What I saw from Mondale in the face of this personally painful and uncomfortable moment for him, was most extraordinary. Without anger or bitterness at being put in a losing situation from the beginning, without blame toward others, Walter Mondale forthrightly and without any caveats, absorbed and accepted the loss as his. Not only that, he immediately turned his focus to the many dozens of Paul’s young staff who despite their grief and devastation, had picked themselves up and worked their heart out for Mondale those last few days.
When it was clear the morning after Election Day that he had lost, Mondale did something incredible and indelible in the lives of Paul Wellstone’s campaign staff. In a private meeting just before he went out and conceded, he pleaded with these young people to not let these events dampen their passion for staying involved and continuing their work to change the world. He told them they were needed now more than ever. He told them he was proud of them. And when he stepped in front of the cameras to concede, he invited those young people up on stage behind him and said they were the reason he ran in Paul’s stead, and then turned around and thanked them. I remember a reporter approaching me after that moment and asking why Mondale did not point out how the memorial service had hobbled his candidacy? I told her that we had just seen how someone with class and grace acts in a situation like that.
My story does not end there. I was wracked with guilt about the events of 2002. I felt responsible as the person in charge for chartering the plane that went down due to pilot error, for agreeing to put Sheila and daughter Marcia on that plane, and for sending three staffers with them. I was deeply embarrassed for how the memorial service was received and perceived. And I was ashamed for putting so much pressure on Mondale to run, only to have him quickly lose. I assumed that was the last I would interact with him.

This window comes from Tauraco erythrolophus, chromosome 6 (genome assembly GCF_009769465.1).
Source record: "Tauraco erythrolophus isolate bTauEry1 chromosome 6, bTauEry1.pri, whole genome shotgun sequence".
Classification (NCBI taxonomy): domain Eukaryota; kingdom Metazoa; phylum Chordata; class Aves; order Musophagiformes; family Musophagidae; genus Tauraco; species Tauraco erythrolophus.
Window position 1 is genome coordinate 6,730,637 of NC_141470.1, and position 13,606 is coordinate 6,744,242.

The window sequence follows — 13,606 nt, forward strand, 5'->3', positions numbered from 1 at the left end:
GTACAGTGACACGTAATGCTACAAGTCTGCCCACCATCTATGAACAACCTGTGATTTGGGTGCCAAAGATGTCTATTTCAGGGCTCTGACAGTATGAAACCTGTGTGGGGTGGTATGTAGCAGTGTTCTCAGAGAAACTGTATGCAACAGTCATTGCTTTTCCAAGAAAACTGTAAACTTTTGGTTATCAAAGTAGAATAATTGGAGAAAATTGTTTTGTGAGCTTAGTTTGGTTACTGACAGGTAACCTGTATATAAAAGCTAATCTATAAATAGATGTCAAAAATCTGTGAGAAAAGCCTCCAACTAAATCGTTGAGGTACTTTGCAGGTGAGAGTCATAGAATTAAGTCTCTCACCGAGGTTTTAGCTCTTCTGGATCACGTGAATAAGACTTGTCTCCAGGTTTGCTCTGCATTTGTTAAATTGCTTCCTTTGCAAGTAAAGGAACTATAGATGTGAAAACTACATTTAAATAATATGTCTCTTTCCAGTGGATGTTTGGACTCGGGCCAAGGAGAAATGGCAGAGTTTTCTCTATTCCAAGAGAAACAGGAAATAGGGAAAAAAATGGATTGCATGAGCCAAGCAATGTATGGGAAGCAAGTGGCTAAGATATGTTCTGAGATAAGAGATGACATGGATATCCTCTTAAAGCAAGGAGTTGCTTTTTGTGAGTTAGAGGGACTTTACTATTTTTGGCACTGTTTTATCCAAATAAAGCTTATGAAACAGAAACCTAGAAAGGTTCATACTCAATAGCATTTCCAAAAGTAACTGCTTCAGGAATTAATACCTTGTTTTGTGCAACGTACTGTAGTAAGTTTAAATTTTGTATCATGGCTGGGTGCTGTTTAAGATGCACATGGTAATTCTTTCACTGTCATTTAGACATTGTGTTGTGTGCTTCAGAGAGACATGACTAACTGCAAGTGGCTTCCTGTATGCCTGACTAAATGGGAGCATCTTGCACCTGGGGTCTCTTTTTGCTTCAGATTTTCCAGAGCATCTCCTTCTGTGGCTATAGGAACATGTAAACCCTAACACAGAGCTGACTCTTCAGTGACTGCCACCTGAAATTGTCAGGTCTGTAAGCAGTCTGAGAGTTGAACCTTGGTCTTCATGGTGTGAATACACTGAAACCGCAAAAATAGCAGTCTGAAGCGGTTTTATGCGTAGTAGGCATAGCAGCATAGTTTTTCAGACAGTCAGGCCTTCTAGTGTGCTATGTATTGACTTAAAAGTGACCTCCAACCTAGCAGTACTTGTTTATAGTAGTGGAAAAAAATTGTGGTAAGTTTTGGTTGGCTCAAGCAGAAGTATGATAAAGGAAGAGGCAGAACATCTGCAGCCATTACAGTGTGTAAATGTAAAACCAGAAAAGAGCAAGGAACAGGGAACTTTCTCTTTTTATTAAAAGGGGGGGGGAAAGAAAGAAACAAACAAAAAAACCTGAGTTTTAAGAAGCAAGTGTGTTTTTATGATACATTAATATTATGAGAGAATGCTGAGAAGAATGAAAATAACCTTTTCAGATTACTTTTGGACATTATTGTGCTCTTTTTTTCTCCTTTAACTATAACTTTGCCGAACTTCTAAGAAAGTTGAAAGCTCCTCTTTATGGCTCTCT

But he reached out after the dust had settled, and asked to meet. He wanted to hear none of my self-pity or apologies, and instead wanted to de-brief the election and talk about what I was going to do next. And that one meeting turned into an ongoing relationship and a regular routine. Every several months we would meet for lunch at one of his favorite venues, or just talk on the phone. And when I got to run the Minnesota Obama campaign in 2008 and 2012, he jumped in with both feet, doing everything asked of him to help us win. One memory of that time was an auditorium full of University of Minnesota students greeting him as a rock star as he spoke before an Obama-Romney debate watch party in the fall of 2012.
The last time we talked was on the phone after the November 2020 election. Although he was clearly slowing down, he greeted me with the same question he always did when he wanted my rundown of the political scene: “What’s going on?” He was interested and active and caring and passionate up until the end.
Walter Mondale became more than just a mentor to me. He taught me about leadership and handling loss. He taught me about living a full life based on decency, honesty, empathy and the courage of conviction.
All things we could use more of in today’s politics and public life.